- The Washington Times - Monday, November 18, 2019

The House inquiry embarks Tuesday on a busy three days of impeachment hearings, bringing nine key players to Capitol Hill in hopes of eliciting damning evidence against President Trump.

The impeachment probe kicks off Alexander Vindman, the U.S. Army lieutenant colonel who serves as the director for European Affairs on the National Security Council, Tuesday morning.

Jennifer Williams, an aide to Vice President Mike Pence, is scheduled to testify alongside Lt. Col. Vindman. She was also on the July 25 call Mr. Trump had with Ukraine’s president and has told lawmakers privately she thought it was “inappropriate” and politically motivated to obtain damaging information of Mr. Trump’s political rival, former Vice President Joseph R. Biden.


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Kurt Volker, the former U.S. special envoy to Ukraine, is scheduled to testify Tuesday afternoon. He is a witness Republican lawmakers are eager to hear from because he was advising Ukrainian officials about how to navigate the president’s priorities as they sought U.S. political and military support.

Alongside Mr. Volker, Tim Morrison also will appear as a witness requested by Republicans. Mr. Morrison served as an adviser to Mr. Trump on Russian and European matters. He said in closed-door testimony to the inquiry that he did not see anything illegal with the president’s July 25 call, though he worried about political consequences in Washington if it leaked.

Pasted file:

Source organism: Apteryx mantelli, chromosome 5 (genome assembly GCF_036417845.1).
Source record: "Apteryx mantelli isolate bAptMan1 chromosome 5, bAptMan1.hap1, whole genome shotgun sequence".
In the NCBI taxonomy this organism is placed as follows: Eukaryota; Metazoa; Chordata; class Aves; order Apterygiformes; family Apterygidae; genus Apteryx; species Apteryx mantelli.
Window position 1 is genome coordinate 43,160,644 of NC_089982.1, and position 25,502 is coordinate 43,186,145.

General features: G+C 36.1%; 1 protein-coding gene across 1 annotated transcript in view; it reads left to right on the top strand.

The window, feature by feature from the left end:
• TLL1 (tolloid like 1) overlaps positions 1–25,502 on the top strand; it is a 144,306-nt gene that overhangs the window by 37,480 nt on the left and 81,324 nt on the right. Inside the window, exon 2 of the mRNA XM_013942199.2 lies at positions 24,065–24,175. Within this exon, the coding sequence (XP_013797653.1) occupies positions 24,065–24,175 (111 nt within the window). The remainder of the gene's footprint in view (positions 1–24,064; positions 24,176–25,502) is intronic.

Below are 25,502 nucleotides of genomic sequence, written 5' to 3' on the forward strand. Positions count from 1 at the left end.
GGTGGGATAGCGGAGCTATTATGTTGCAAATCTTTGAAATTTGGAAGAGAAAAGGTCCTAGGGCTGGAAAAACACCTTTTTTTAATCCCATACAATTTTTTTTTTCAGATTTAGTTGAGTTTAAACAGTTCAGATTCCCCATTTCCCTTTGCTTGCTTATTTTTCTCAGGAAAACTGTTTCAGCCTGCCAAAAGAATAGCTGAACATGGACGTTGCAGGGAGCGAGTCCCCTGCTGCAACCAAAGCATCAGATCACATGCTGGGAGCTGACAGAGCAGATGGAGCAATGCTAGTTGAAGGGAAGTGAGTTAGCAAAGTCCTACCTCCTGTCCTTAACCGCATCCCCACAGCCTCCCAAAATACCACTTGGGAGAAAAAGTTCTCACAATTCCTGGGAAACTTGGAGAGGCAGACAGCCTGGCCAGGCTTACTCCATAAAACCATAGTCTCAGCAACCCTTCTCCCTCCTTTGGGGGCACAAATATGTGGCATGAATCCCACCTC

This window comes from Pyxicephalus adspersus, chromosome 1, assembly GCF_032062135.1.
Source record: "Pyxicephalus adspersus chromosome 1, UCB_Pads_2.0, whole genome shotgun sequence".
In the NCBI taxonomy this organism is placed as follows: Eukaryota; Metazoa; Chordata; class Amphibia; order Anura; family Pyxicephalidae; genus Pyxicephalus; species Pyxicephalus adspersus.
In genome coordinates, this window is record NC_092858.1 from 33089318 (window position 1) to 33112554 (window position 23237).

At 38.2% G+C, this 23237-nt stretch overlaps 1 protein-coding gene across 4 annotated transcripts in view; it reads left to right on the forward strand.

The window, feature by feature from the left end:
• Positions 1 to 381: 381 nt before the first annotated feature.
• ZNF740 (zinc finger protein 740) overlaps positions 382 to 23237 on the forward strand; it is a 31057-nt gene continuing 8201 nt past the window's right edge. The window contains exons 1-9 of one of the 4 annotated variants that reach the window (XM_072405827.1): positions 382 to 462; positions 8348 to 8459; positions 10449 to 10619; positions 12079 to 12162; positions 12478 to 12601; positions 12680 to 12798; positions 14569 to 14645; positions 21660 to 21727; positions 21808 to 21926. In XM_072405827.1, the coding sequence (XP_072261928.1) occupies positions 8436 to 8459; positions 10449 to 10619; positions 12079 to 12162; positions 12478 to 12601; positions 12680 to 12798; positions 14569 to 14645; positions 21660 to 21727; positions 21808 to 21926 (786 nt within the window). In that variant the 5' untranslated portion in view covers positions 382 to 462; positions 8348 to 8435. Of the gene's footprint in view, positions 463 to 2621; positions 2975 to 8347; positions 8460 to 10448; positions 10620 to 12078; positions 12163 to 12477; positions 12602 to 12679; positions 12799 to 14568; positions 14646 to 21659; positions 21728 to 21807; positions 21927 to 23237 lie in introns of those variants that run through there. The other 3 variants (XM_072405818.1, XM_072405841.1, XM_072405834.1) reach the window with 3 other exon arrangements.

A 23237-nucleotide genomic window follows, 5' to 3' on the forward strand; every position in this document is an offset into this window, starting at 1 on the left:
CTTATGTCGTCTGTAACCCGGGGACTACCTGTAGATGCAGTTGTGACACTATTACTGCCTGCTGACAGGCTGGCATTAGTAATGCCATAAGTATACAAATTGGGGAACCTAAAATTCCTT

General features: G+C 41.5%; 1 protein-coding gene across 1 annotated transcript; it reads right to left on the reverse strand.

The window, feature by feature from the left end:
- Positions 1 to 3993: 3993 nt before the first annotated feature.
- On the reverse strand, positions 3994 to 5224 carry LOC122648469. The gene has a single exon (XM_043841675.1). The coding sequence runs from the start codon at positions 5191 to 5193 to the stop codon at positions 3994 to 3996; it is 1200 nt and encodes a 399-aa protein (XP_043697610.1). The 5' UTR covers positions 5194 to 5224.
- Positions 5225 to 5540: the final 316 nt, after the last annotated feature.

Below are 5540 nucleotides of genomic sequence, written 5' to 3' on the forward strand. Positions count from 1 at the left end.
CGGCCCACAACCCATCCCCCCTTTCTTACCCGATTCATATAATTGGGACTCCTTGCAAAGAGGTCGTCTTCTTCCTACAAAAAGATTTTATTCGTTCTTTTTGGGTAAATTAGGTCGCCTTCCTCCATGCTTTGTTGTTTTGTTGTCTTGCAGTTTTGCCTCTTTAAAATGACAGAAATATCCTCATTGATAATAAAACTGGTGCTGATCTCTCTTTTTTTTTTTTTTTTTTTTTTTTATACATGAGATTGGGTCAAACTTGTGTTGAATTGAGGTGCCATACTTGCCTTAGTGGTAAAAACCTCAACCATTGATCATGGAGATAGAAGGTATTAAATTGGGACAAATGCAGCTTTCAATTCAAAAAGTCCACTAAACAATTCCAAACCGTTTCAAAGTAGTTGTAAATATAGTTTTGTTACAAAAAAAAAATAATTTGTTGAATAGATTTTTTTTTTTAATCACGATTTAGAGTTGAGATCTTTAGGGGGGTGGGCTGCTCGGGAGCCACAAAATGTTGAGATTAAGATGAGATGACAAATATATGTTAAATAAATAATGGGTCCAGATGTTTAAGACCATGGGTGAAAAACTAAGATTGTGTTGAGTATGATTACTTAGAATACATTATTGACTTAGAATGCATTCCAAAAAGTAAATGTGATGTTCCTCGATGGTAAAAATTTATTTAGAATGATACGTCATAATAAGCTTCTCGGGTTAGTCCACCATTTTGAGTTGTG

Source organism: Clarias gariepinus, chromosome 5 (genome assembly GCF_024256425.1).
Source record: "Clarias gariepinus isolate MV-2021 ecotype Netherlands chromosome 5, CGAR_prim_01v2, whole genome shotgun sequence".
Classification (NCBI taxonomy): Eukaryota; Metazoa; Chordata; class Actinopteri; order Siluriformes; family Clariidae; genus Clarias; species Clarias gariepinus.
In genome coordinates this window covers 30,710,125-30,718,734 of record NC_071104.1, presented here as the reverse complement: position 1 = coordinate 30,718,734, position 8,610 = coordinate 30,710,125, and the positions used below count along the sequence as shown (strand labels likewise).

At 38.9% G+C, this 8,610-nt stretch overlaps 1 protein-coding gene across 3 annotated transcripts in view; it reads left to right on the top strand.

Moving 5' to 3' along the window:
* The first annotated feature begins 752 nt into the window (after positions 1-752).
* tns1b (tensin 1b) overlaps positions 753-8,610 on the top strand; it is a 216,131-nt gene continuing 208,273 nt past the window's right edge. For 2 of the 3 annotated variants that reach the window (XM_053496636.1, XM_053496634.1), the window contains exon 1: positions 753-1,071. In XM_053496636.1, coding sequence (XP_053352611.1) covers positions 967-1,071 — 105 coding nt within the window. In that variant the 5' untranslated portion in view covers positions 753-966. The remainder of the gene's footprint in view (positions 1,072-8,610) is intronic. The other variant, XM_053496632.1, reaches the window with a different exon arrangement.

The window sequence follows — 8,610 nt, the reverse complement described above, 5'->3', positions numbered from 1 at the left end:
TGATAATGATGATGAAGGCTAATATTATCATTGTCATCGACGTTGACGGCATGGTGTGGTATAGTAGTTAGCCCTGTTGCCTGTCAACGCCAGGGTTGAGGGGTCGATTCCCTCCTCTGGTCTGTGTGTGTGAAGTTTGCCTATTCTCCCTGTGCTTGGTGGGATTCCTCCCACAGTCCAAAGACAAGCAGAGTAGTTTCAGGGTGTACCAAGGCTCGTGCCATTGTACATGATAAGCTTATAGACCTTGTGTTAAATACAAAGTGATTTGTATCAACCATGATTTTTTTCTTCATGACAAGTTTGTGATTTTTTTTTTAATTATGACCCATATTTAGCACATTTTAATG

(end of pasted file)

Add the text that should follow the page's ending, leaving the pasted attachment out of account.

The week’s blockbuster hearing is expected on Wednesday when Ambassador to the European Union Gordon Sondland faces the inquiry.

Mr. Sondland is at the center of the case that Mr. Trump withheld $391 million of military aid withheld from Ukraine until its leaders opened a probe of Mr. Biden and his son — an alleged quid pro quo deal Democrats say amounts to bribery.

The ambassador is a key go-between for Mr. Trump and Ukrainian President Volodymyr Zelensky. He has said that the financial aid to Ukraine appeared to be contingent on the Biden investigation.

Wednesday afternoon, the committee will hear from Defense Department official Laura Cooper and State Department official David Hale. Ms. Cooper is expected to describe how the aid was released to Ukraine in September and details surrounding the delay, which lasted about two months. Mr. Hale likely will be quizzed about the president’s lack of support for former Ukraine Ambassador Marie Yovanovitch, whom the administration removed from her post in May.

On Thursday, Fiona Hill and David Holmes are set to testify.

Ms. Hill, who served as a National Security Council expert on European affairs, told lawmakers behind closed doors that Mr. Trump’s personal lawyer Rudolph W. Giuliani, purportedly acting on Mr. Trump’s behalf, had pushed conspiracy theories about Ukraine.

Mr. Holmes, a State Department aid, has claimed he overheard a phone call in which Mr. Trump admitted his preoccupation with Ukraine investigating the Bidens.

House Democrats added Mr. Holmes to the witness list Monday. His name first came up in a public hearing last week, prompting the committee to bring him in for a closed-door hearing Friday. Mr. Holmes told lawmakers that he was in a restaurant with Mr. Sondland and overheard a phone call between Mr. Sondland and Mr. Trump discussing pressure on Ukraine to cooperate in finding information on the Bidens.

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